Not to be crass, but the Cruise ships ARE a good model for comfort, just not a good model for sea-worthiness. Check the stateroom layouts… The Bedrooms and bathrooms that fit your lifestyle are worth the effort to look at. In addition, look at luxury yachts. The layout is designed around someones idea of comfort at sea. Look at the successful live-aboard sailing vessels, as well as RV’s. Cut and paste what you think will work for you. How would you re-arrange your house/apartment? Try simulating the designs you choose. Are the ergonomics good for you?

    Also, look at housing for the elderly/handicapped. It’s usually very well thought-out.

    I know what design I would use, but I don’t know how to find it, on-line. It was a demo-home office/apartment. It’s in my head, but I don’t really know how to describe it, or draw it up on a computer…

    One mans comfort is another mans prison. Find something you like and try that.

    #9130
    Avatar of Eelco
    Eelco
    Participant

    Comfort in this context is meant with respect to motion characteristics.

    I agree with your classification, Ellmer. Those are basically the options (or some mix thereof).

    Predicting what kind of vessel will experience what kind of motion is not necessarily something you need to test, but something you can get a pretty accurate feel for using computer simulation, or extrapolation from existing analyzed structures.

    The very interesting open question in this regard is the human factor: what kind of motions are tolerable? Quite some research has been done on the subject, but one question I have not been able to answer from reading literature: it is generally observed that people adapt strongly to motion sickness over the course of several weeks. Accurate data exists for the incidenceof seasickness for a given amount of motion for people not having had prior exposure, but I have not ben able to find any quantative data as to what the difference over time is.

    If someone has a pointer to information on that subject, thatd be very helpful (maybe you use some critical search keyword I missed). Having to judge the performance of seasteads by the available criteria of people without prior exposure might be far too conservative, as far as semi-permanent residents are concerned. If there is a factor two difference between people with and without exposure, that would make a huge difference as far as the viability of many concepts is concerned.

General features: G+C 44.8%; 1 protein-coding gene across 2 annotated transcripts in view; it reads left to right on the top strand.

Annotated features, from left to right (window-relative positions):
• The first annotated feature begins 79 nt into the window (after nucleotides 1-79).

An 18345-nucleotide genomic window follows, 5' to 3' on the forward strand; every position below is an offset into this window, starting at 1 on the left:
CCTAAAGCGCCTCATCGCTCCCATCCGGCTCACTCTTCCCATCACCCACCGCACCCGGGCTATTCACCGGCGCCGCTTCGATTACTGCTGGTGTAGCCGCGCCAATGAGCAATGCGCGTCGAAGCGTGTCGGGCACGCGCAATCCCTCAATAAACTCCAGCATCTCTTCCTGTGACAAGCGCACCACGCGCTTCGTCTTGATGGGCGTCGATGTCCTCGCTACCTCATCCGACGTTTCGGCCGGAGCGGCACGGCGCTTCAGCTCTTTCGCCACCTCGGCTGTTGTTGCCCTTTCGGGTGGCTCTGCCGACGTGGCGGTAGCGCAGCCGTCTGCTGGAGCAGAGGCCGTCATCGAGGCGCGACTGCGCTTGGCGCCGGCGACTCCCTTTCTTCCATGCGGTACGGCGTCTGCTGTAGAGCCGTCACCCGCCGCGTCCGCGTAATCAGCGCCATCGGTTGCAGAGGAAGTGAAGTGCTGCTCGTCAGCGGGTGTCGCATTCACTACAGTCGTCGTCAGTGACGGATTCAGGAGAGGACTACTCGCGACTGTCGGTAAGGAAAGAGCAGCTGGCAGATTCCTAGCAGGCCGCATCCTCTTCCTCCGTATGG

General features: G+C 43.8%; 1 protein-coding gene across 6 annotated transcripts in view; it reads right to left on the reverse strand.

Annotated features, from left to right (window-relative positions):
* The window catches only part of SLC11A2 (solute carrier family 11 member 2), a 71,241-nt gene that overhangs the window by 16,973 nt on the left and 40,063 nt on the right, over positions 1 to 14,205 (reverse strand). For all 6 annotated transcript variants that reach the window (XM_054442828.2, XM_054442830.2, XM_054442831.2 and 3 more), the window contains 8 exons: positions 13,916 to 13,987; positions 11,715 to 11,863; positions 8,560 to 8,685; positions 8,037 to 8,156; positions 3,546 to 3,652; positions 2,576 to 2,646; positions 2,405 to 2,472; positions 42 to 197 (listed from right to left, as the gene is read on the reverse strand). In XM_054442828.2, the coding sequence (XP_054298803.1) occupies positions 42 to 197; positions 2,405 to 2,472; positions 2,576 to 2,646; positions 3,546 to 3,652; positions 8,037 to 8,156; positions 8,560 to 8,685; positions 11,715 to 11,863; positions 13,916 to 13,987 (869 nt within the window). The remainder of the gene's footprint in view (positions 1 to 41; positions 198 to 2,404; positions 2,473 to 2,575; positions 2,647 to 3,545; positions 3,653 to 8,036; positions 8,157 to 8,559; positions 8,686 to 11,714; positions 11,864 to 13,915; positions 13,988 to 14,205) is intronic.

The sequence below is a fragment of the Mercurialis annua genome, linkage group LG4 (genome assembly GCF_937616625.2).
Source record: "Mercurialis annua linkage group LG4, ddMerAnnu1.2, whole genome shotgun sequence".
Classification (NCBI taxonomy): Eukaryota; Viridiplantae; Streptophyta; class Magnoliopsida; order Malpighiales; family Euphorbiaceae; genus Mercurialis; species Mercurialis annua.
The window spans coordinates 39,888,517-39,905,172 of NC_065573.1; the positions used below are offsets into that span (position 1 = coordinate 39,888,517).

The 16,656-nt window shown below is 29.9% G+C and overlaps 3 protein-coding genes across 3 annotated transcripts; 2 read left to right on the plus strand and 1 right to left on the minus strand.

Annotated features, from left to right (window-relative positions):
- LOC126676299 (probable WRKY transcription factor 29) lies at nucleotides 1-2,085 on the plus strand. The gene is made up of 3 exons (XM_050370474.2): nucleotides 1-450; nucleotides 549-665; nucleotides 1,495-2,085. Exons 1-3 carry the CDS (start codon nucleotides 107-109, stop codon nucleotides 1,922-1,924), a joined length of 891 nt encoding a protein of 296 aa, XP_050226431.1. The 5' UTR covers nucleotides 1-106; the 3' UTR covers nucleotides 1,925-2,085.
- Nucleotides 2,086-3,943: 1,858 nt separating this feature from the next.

#9176
    Avatar of Melllvar
    Melllvar
    Participant

    I’m not aware of any significant comfort experiments. In that regard I agree with Vince that very little is being done to experiment with new designs, comfortable or otherwise. Of course, no one is obligated to do any particular thing, and many of us are not in a position to immediately begin testing SFS prototypes. But agreed it would be nice to see more hands on work getting done by the community (and yes, it is hypocritical of me to say this).

    Eelco wrote:
    Having to judge the performance of seasteads by the available criteria of people without prior exposure might be far too conservative, as far as semi-permanent residents are concerned. If there is a factor two difference between people with and without exposure, that would make a huge difference as far as the viability of many concepts is concerned.

    Regarding comfort to at sea though, there are people who never get seasick. It seems like a shame at this early stage to discount designs just because too high a fraction of the passengers may get seasick, especially for smaller seastead designs. Those designs could still have a market in the people who don’t, and if I can get a SFS sooner and cheaper and just put up with greater rolling motions, I’m all for it. I’m sure others who don’t get seasick would agree. Consider that an early seastead, particularly a SFS, could be as bad for seasickness as any ship, the first people to live on it would have to accept that, and unfortunately people who are prone to seasickness may want to wait for a second generation model.

    Not saying we shouldn’t try and design the most comfortable seasteads, but as I see it seasickness (and all forms of comfort to a larger extent) is a a mere inconvenience for only some, not a requirement for all.